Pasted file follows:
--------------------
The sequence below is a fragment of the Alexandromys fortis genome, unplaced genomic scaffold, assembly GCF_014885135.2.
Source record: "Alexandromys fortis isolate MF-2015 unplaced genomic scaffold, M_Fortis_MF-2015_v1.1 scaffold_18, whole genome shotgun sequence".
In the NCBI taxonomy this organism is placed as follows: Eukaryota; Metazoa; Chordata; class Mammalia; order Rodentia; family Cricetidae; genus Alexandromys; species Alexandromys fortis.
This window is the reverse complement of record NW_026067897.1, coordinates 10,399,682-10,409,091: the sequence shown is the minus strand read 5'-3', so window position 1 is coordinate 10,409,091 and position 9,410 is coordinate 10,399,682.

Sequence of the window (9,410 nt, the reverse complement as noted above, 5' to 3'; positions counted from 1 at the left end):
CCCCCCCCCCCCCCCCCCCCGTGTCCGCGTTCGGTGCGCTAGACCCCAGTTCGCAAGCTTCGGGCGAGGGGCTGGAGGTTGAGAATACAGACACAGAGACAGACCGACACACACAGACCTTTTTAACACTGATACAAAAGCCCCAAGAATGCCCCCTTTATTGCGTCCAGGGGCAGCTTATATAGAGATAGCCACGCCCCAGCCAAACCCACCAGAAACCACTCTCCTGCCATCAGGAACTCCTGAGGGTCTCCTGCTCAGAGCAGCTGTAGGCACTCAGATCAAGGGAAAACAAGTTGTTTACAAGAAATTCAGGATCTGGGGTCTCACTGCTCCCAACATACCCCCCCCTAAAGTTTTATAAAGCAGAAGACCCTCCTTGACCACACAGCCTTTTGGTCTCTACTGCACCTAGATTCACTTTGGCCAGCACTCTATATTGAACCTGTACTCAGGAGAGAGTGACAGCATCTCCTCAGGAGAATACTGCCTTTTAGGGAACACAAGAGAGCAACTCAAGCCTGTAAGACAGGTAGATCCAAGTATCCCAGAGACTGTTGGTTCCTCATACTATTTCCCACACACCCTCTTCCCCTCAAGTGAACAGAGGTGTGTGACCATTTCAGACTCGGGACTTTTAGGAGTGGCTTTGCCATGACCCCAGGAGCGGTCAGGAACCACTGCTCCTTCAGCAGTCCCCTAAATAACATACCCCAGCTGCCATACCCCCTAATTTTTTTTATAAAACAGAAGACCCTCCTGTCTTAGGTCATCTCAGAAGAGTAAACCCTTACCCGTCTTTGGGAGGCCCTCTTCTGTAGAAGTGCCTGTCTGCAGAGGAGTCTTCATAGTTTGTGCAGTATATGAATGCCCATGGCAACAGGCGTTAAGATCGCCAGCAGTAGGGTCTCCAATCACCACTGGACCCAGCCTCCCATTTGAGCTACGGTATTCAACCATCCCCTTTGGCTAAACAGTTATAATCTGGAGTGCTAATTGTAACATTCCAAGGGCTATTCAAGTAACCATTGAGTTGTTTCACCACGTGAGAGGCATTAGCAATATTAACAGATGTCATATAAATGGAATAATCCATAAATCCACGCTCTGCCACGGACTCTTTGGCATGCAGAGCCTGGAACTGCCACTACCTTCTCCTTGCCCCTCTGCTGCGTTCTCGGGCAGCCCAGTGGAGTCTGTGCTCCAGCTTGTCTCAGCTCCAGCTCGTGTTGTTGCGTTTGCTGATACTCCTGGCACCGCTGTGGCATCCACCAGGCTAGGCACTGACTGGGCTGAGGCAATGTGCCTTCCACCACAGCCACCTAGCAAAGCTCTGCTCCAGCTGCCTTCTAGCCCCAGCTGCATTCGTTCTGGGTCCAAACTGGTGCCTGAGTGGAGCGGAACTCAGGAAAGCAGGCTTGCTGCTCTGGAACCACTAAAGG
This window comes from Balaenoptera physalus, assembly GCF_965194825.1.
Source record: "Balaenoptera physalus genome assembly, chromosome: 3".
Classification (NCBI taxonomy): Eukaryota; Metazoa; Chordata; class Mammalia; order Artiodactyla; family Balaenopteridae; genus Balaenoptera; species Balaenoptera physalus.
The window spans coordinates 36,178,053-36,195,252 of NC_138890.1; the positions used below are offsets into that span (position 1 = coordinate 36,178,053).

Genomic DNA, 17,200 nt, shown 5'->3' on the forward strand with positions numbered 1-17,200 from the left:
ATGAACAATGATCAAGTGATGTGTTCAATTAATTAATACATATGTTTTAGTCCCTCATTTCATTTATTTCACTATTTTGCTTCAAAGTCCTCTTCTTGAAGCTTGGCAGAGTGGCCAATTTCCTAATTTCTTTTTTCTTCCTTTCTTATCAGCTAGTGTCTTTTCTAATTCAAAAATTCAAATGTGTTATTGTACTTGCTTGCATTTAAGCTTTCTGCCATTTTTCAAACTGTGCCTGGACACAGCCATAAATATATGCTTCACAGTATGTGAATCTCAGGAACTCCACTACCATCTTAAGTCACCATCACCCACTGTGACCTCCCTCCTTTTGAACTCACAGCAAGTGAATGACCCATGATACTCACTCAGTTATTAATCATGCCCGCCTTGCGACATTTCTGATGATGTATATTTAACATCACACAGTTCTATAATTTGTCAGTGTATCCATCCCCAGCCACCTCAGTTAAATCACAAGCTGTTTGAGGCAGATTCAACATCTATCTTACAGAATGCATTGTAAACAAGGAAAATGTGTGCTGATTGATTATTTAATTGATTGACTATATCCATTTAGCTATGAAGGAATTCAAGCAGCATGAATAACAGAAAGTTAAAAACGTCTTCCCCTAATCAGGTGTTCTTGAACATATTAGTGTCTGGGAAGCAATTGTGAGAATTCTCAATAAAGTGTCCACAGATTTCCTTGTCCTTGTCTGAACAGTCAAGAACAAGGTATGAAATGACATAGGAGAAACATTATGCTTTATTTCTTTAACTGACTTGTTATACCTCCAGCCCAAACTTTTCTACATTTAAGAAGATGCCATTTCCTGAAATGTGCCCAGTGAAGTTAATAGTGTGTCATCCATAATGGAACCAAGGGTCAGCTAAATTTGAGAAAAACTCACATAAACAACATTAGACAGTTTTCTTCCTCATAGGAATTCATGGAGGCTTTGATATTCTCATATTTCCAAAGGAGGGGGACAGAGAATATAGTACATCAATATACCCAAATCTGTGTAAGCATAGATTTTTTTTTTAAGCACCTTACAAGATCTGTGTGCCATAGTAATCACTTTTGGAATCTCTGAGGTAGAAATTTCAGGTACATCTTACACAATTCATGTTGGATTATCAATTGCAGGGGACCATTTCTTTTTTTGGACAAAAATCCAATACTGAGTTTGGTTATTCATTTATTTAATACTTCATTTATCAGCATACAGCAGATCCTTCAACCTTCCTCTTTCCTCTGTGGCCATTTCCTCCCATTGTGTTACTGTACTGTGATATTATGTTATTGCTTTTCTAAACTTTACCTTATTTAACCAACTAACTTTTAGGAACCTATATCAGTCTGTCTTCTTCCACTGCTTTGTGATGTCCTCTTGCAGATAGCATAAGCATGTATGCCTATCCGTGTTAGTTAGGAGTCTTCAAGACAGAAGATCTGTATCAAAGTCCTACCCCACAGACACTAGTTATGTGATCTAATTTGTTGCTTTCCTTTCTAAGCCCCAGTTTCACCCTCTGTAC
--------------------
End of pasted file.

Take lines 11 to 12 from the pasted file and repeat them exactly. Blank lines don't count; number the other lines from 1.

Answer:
Genomic DNA, 17,200 nt, shown 5'->3' on the forward strand with positions numbered 1-17,200 from the left:
ATGAACAATGATCAAGTGATGTGTTCAATTAATTAATACATATGTTTTAGTCCCTCATTTCATTTATTTCACTATTTTGCTTCAAAGTCCTCTTCTTGAAGCTTGGCAGAGTGGCCAATTTCCTAATTTCTTTTTTCTTCCTTTCTTATCAGCTAGTGTCTTTTCTAATTCAAAAATTCAAATGTGTTATTGTACTTGCTTGCATTTAAGCTTTCTGCCATTTTTCAAACTGTGCCTGGACACAGCCATAAATATATGCTTCACAGTATGTGAATCTCAGGAACTCCACTACCATCTTAAGTCACCATCACCCACTGTGACCTCCCTCCTTTTGAACTCACAGCAAGTGAATGACCCATGATACTCACTCAGTTATTAATCATGCCCGCCTTGCGACATTTCTGATGATGTATATTTAACATCACACAGTTCTATAATTTGTCAGTGTATCCATCCCCAGCCACCTCAGTTAAATCACAAGCTGTTTGAGGCAGATTCAACATCTATCTTACAGAATGCATTGTAAACAAGGAAAATGTGTGCTGATTGATTATTTAATTGATTGACTATATCCATTTAGCTATGAAGGAATTCAAGCAGCATGAATAACAGAAAGTTAAAAACGTCTTCCCCTAATCAGGTGTTCTTGAACATATTAGTGTCTGGGAAGCAATTGTGAGAATTCTCAATAAAGTGTCCACAGATTTCCTTGTCCTTGTCTGAACAGTCAAGAACAAGGTATGAAATGACATAGGAGAAACATTATGCTTTATTTCTTTAACTGACTTGTTATACCTCCAGCCCAAACTTTTCTACATTTAAGAAGATGCCATTTCCTGAAATGTGCCCAGTGAAGTTAATAGTGTGTCATCCATAATGGAACCAAGGGTCAGCTAAATTTGAGAAAAACTCACATAAACAACATTAGACAGTTTTCTTCCTCATAGGAATTCATGGAGGCTTTGATATTCTCATATTTCCAAAGGAGGGGGACAGAGAATATAGTACATCAATATACCCAAATCTGTGTAAGCATAGATTTTTTTTTTAAGCACCTTACAAGATCTGTGTGCCATAGTAATCACTTTTGGAATCTCTGAGGTAGAAATTTCAGGTACATCTTACACAATTCATGTTGGATTATCAATTGCAGGGGACCATTTCTTTTTTTGGACAAAAATCCAATACTGAGTTTGGTTATTCATTTATTTAATACTTCATTTATCAGCATACAGCAGATCCTTCAACCTTCCTCTTTCCTCTGTGGCCATTTCCTCCCATTGTGTTACTGTACTGTGATATTATGTTATTGCTTTTCTAAACTTTACCTTATTTAACCAACTAACTTTTAGGAACCTATATCAGTCTGTCTTCTTCCACTGCTTTGTGATGTCCTCTTGCAGATAGCATAAGCATGTATGCCTATCCGTGTTAGTTAGGAGTCTTCAAGACAGAAGATCTGTATCAAAGTCCTACCCCACAGACACTAGTTATGTGATCTAATTTGTTGCTTTCCTTTCTAAGCCCCAGTTTCACCCTCTGTAC